Surviving Depression Through My Memories of Her


When I was in my senior year of high school, depression hit me for the first time. I don’t remember how it started. All I know is that my insecurity was the root of it all.

“Here we go again,” I’d think to myself as I walked in the middle of the road adjacent to the small stores near the school gates, feeling the vendors' eyes on me.

I didn't know when it’d end. I'd get into my classroom and feel as though I was being tortured. Sitting in my chair of discomfort, I'd plot ways to make everything stop. And I didn’t know exactly what ‘everything’ meant then. Eventually though, I did. That’s when I knew that not only did I have depression, I also had extreme social anxiety. It was not just everything. It was everyone.

When you’ve got a fear of being perpetually judged and miniaturized for your physical flaws while invisible walls make you feel like you’re in a prison, your first instinct is to hide away from it all. It may not necessarily mean skipping classes and absences
for me, it meant depersonalization.

If you think about Stranger Things, it’s similar to Eleven going in a sensory deprivation tank to be transported into a place devoid of furniture and snickering. Floating in that tank is equivalent to me fumbling my way into that space in my head to escape the eternal struggle of crippling 6 to 7-hour classes.

This depersonalization has bred several opportunities of time-travel back to a specific period in my life when most days were good and it was easy to have a genuine laugh any time of the day. As Simon and Garfunkel put it, "it was a time of innocence, a time of confidences."

This memory may be altered by years of nostalgia; however, my depression somehow convinced me that these days were definitely, without doubt, the Good Old Days. The Good Old Days were the good old days because of her.

I don’t recall the day that she was born. I just remember being a 14-year-old kid, carefully cradling a newly-born baby in my cousin’s bedroom. She isn’t mine, no. I didn’t give birth to a child when I was 14. She is my niece and her name is Lala.

Lala is the youngest of three siblings, a quiet child that has charm and tenderness radiating off of her. When she smiles, her big, bright eyes smile, too. Her most favorite thing in the world is her pacifier.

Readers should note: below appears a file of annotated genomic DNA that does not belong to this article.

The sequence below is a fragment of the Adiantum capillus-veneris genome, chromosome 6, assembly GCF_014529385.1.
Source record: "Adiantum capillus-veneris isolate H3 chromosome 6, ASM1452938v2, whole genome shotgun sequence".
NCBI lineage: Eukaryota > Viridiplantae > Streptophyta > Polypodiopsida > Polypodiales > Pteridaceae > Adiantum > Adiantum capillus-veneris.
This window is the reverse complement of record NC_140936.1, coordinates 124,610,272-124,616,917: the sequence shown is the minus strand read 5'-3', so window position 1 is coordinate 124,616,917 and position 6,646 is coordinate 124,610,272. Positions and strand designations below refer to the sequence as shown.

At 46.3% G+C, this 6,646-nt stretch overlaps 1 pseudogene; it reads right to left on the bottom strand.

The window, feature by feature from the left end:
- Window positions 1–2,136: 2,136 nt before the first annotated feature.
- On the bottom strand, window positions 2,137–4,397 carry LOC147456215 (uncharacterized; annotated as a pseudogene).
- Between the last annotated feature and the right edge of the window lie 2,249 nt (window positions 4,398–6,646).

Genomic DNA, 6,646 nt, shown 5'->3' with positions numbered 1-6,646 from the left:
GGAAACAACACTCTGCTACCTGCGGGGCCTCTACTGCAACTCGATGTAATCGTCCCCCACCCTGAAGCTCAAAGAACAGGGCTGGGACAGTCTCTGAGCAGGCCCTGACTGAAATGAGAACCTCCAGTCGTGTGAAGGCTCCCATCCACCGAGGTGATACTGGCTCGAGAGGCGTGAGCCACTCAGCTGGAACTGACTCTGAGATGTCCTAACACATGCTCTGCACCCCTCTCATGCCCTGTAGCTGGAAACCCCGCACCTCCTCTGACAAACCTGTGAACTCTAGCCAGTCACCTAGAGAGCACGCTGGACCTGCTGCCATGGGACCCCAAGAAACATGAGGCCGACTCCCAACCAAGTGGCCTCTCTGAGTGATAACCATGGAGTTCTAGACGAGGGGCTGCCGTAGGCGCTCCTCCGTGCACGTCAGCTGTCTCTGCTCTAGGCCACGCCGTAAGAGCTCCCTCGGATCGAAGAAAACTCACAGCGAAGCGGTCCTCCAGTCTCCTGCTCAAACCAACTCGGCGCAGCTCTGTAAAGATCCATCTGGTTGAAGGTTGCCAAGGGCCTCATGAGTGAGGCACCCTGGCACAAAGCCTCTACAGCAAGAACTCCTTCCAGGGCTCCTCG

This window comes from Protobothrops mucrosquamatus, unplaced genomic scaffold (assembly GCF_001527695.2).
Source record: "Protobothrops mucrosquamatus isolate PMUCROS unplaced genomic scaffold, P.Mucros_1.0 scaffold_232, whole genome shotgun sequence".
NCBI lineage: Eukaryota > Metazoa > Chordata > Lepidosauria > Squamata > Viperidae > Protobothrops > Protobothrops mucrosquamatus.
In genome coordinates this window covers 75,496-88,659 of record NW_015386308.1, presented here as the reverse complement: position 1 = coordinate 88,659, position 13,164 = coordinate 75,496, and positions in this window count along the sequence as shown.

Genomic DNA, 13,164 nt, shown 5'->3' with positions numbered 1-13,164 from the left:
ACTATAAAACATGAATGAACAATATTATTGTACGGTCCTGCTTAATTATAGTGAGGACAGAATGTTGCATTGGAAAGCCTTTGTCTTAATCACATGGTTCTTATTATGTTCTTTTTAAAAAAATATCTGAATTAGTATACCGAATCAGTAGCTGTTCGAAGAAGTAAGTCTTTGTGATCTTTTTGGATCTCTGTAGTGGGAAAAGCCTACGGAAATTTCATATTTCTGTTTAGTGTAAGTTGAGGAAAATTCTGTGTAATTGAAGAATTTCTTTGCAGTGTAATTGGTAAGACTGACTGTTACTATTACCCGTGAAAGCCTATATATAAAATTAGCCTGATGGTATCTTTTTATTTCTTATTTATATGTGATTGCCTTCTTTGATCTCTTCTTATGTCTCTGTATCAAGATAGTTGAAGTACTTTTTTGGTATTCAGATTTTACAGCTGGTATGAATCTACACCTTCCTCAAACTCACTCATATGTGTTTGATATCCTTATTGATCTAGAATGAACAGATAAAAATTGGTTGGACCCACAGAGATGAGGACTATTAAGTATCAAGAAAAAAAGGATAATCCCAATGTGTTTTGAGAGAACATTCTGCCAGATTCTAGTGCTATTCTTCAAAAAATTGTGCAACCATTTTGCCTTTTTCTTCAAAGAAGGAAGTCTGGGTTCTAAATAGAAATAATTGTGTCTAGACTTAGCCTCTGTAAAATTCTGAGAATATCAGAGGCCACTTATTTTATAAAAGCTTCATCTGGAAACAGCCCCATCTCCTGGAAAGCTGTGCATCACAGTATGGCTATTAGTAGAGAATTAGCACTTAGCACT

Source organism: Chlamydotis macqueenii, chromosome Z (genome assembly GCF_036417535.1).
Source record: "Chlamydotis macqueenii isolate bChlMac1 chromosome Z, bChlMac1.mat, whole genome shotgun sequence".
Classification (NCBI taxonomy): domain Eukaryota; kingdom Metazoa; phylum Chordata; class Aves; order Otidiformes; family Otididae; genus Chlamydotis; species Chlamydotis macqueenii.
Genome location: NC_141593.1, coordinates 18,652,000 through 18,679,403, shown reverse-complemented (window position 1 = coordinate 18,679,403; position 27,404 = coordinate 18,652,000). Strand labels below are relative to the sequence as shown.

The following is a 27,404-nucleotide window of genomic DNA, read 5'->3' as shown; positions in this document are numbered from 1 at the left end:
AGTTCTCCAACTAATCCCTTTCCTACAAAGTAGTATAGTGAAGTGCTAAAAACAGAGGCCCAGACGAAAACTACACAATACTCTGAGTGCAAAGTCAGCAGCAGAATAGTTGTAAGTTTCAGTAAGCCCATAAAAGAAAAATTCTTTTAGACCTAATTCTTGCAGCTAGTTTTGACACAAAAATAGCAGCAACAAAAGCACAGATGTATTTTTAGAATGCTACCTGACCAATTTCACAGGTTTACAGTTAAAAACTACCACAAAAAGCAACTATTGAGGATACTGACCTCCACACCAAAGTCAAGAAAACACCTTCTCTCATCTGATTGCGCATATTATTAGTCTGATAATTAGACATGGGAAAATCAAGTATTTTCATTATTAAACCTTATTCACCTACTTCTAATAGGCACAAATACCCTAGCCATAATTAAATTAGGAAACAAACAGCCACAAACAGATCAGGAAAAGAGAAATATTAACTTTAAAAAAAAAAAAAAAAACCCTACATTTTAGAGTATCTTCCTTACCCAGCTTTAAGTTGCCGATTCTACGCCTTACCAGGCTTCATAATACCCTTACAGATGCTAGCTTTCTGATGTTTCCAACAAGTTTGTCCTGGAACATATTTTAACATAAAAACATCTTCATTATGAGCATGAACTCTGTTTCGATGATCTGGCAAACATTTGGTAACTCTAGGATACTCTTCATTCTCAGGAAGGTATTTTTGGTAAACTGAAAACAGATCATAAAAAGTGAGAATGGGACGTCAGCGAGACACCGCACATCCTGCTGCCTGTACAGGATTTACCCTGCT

Ailah Gabriele “Lala” Olfindo (niece) 

My happiest days consisted of her. Every day after school, I would always have something to look forward to: going home and giving her candies that I'd bought. There would always be drool all over her mouth and chin, eating candies or not. Giving her a kiss would mean drool on your mouth, too.

At night, playing under the dim fluorescent light was full of hushed giggles with her and her siblings. We'd laugh and tickle each other until sleepiness made our eyes droop. When it'd be time to sleep, mildly scratching her back and massaging her eyebrows was the way to go. It’d always work. The most rewarding thing was her tiny arm hugging my neck as she drifted off to sleep. With her, I could feel like a kid and yet, somehow, older— like a sister or a young mother. I had a sense of complete openness which ceased to exist when I was depressed.

I remember that Christmas, she was wearing a tag that had a note written in black marker. I can't remember what it was exactly. I just remember it was funny and everyone laughed as she'd go around asking for her "pamasko" or Christmas present. We were so happy. I was so carefree.

The joy a child brings is so much different than anything you get from other people. Without any selfish intentions, they just love you. No judgement. No hidden purpose.

I hadn't realized I'd want to drag out the freedom and simplicity of my life back then. Looking back, I realized how short-lived it was. The thing about babysitting is that you hardly see the child growing and changing, unless you look at a 3-month-old picture of them. It’s similar to us not feeling the Earth orbit the Sun, although we know it moves. By looking at the sky, the clouds, you know it does.

She was almost two years old when she passed away. I didn’t pay attention to her age that much until then. Through her pictures, I realized how fleeting it was, how uncomplicated life was back then. But in the time between when something makes you sad and when it makes you cry, a thought would hit me: during that time I was truly, unabashedly happy. Maybe, having felt it means that it isn’t so impossible to feel it again.

Maybe.

I'd be sitting in discomfort as I’d recall all these memories, wishing that I could go back. Now writing about high school 4 years later, no longer drowning in depression or scared of disapproving eyes, I can say that I’ve felt that kind of joy again— in many ways, countless times. Although it’s not exactly the same as the one Lala blessed us with, it makes us laugh as genuinely and as easily as she did.



Jack Daniel “JD” Hernandez (nephew)

Lala was not just a person—she was a time and a place, too. I will always be grateful for her helping me get through the worst of my youth and for teaching me how to be patient, how to love and be loved. She will always be the first and purest girl I know; she's a constant reminder that time is not linear.


By Sam Fabian

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